Mother Jones writer David Corn finds himself in the crosshairs of Bill O’Reilly after Corn and Daniel Schulman wrote that O’Reilly embellished his personal experiences covering the Falklands War in Argentina.
Corn's initial story said O'Reilly claimed he reported in a "war zone" when he was not. O'Reilly disputed the story and called Corn "an irresponsible guttersnipe." We’ll leave it to you to decide who to believe in that he-said, he-said.
But we were struck by something Corn said during an appearance on the Feb. 25, 2015, Rachel Maddow Show. Apparently, Corn once worked for Fox News, and he and O’Reilly were something of pals. Here’s how Corn put it:
"I’ve watched Bill O’Reilly over the years. In fact I used to work there from 2001 to 2008, and was often on Bill’s show and often was praised by Bill, not as a liar but as a good reporter. But that was then. This is now." Corn said.
That’s an interesting little nugget in this media story that we thought was worth verifying.
As it turns out, when Corn was the Washington editor of The Nation, a long standing left-of-center publication, he had a contract with Fox News and played the role of arch liberal against the network’s roster of conservative voices. We went to the Nexis transcript database to see how many times Corn appeared and what O’Reilly said about him.
Corn appeared on Fox News at least 60 times. Six of those appearances came on O’Reilly’s The O’Reilly Factor (May 3, 2002; Nov. 18, 2002; Jan. 15, 2003; March 4, 2003; April 7, 2003; and April 20, 2007).
Six appearances over five years is hardly often, but what did O’Reilly have to say about Corn?
We found one occasion when O’Reilly explicitly praised Corn’s reporting. In November 2002, a few months before the Iraq War, Corn wrote that a small socialist group called the Worker’s World Party had played a key role in organizing a large anti-war demonstration. O’Reilly clearly valued journalism that revealed a tie between the protest march and a group that O’Reilly called "hardcore commies."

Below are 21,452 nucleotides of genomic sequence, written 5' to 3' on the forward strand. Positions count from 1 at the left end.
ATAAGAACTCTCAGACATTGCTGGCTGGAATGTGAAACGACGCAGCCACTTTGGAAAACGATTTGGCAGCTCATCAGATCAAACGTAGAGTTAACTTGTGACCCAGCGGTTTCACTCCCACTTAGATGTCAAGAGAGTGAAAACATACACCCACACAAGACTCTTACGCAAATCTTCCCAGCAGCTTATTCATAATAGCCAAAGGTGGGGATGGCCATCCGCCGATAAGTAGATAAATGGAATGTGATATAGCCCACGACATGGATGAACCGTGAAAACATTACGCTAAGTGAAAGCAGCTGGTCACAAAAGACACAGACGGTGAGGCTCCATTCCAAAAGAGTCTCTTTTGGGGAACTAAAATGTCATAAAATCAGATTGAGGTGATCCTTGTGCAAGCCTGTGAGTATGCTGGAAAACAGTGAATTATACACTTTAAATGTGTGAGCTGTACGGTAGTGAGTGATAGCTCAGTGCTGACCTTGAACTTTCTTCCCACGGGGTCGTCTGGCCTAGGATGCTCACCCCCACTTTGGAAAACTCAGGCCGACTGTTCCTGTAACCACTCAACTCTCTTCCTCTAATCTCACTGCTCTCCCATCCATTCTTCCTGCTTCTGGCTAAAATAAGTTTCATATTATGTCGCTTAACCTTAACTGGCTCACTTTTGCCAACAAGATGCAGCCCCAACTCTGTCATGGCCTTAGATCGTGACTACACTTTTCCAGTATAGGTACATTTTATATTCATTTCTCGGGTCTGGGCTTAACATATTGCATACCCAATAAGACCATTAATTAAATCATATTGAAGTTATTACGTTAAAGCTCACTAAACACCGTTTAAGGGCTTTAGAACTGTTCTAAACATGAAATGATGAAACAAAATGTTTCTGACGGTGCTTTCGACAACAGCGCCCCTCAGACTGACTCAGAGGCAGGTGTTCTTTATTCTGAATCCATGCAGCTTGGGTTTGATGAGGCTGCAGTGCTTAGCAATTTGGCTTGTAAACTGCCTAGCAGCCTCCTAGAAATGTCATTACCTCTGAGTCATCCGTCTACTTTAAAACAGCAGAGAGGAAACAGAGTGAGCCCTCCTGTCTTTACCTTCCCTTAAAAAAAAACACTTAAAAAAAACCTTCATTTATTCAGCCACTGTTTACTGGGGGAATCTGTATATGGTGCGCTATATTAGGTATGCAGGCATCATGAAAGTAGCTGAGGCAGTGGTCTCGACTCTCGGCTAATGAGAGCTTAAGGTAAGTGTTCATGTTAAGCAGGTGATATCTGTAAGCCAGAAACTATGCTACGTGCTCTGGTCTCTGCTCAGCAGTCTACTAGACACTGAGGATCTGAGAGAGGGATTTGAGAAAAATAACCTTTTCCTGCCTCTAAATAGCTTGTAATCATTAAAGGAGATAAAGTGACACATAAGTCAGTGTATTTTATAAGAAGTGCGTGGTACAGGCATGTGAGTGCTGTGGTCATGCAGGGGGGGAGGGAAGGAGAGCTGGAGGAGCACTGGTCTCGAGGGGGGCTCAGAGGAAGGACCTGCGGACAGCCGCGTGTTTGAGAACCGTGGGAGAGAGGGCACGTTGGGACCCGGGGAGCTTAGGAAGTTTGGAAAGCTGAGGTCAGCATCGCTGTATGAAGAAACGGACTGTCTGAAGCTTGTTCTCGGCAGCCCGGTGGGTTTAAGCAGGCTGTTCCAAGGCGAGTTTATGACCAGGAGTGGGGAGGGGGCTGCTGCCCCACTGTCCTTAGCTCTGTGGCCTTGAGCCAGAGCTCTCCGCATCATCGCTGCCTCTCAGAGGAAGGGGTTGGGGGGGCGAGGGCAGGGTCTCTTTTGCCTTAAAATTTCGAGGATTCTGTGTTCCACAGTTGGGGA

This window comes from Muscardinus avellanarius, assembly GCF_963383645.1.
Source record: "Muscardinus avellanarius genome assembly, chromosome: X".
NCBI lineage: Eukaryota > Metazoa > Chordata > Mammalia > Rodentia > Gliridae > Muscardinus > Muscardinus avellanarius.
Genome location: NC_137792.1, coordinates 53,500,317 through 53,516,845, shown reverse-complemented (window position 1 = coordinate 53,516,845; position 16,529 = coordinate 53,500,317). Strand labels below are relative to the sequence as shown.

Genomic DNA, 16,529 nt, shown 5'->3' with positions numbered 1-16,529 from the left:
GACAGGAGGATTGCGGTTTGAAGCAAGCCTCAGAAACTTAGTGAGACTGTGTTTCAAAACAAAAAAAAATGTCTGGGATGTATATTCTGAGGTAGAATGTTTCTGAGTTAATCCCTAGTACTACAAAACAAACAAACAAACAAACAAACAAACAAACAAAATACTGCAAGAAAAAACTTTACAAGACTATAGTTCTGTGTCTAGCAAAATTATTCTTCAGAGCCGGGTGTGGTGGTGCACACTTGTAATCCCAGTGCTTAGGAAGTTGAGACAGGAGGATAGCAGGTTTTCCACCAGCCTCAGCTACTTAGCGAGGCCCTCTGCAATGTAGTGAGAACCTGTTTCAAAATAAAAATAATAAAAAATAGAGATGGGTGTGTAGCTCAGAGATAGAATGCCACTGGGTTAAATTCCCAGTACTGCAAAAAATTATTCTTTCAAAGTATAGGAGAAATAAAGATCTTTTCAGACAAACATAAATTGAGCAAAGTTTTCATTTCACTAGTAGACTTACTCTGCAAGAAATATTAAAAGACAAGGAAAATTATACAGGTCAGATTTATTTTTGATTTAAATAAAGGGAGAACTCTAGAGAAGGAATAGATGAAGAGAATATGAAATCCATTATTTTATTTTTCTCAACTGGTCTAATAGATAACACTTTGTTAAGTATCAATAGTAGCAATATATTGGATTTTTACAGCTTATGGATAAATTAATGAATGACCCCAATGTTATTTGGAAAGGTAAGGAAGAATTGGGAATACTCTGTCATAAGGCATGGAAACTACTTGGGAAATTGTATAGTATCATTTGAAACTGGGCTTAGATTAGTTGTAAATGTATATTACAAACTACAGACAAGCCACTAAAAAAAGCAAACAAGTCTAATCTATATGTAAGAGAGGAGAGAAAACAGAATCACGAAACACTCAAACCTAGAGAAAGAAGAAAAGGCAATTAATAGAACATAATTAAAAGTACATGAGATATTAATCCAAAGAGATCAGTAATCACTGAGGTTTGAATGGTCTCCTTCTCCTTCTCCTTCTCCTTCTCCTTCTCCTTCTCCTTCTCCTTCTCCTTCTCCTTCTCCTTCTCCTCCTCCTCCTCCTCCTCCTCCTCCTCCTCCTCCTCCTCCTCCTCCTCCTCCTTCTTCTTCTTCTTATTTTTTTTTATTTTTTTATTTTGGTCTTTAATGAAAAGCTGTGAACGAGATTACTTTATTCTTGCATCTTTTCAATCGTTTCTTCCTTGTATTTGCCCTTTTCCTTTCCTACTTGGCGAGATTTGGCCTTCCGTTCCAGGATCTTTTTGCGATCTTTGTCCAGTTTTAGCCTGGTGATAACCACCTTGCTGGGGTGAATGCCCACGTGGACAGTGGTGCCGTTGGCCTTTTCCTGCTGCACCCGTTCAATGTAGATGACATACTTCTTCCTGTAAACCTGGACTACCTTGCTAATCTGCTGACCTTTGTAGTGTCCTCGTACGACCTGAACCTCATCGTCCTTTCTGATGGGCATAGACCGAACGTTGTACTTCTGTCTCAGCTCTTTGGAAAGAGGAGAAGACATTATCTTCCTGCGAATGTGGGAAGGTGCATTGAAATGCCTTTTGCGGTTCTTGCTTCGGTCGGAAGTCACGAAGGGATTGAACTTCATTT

"All right, Mr. Corn, good reporting," O’Reilly said. "Nobody else reported that. And we appreciate it."
That was as effusive as O’Reilly ever got with Corn. The two men always sparred aggressively, transcripts show. A couple of weeks before the start of the Iraq War, Corn argued that the evidence was thin that Saddam Hussein had weapons of mass destruction and that the United States was ill prepared for the aftermath of an invasion. O’Reilly said an invasion was worth the risk, but at the end, appreciated Corn for his feistiness.
"Mr. Corn, we appreciate your point of view. Thanks for coming in, and standing up," he said.
After the war began, Corn appeared again to challenge O’Reilly’s belief that papers like the New York Times slanted their headlines to make the fight look tougher for American forces than it actually was. As the segment clock ran down, O’Reilly threw it back to Corn.
"David, because we like you as a guest, give you the last word. You've got 15 seconds. Go," O’Reilly said.
On one occasion O’Reilly called Corn "a left-wing, liberal, pinko communist," a remark that Corn took in good humor. Once, O’Reilly accused Corn of intellectual dishonesty. O’Reilly also described Corn and journalist Robert Scheer in 2006 as "bomb throwers" and "very far-left individuals."
We spoke to the Mother Jones public affairs director, shared the results of our Nexis search and asked if there were any other details we should know. We did not hear back and will post an update if we do.
Corn said that before this current brouhaha with O’Reilly, he appeared often on O’Reilly’s show and was often praised by the Fox News host.
Corn’s use of the word "often" wouldn’t pass the eye test of most fact-checkers. While Corn was a guest on Fox News programs many times, he had just six appearances with O’Reilly between 2001 and 2008, transcripts show.
And as for praise, O’Reilly explicitly did so once. A few other times O’Reilly expressed his satisfaction with Corn as a spokesman for a liberal perspective. But he also described him as bomb thrower and very far-left individual.
Corn’s statement is partially accurate but takes things out of context.
We rate the claim Half True.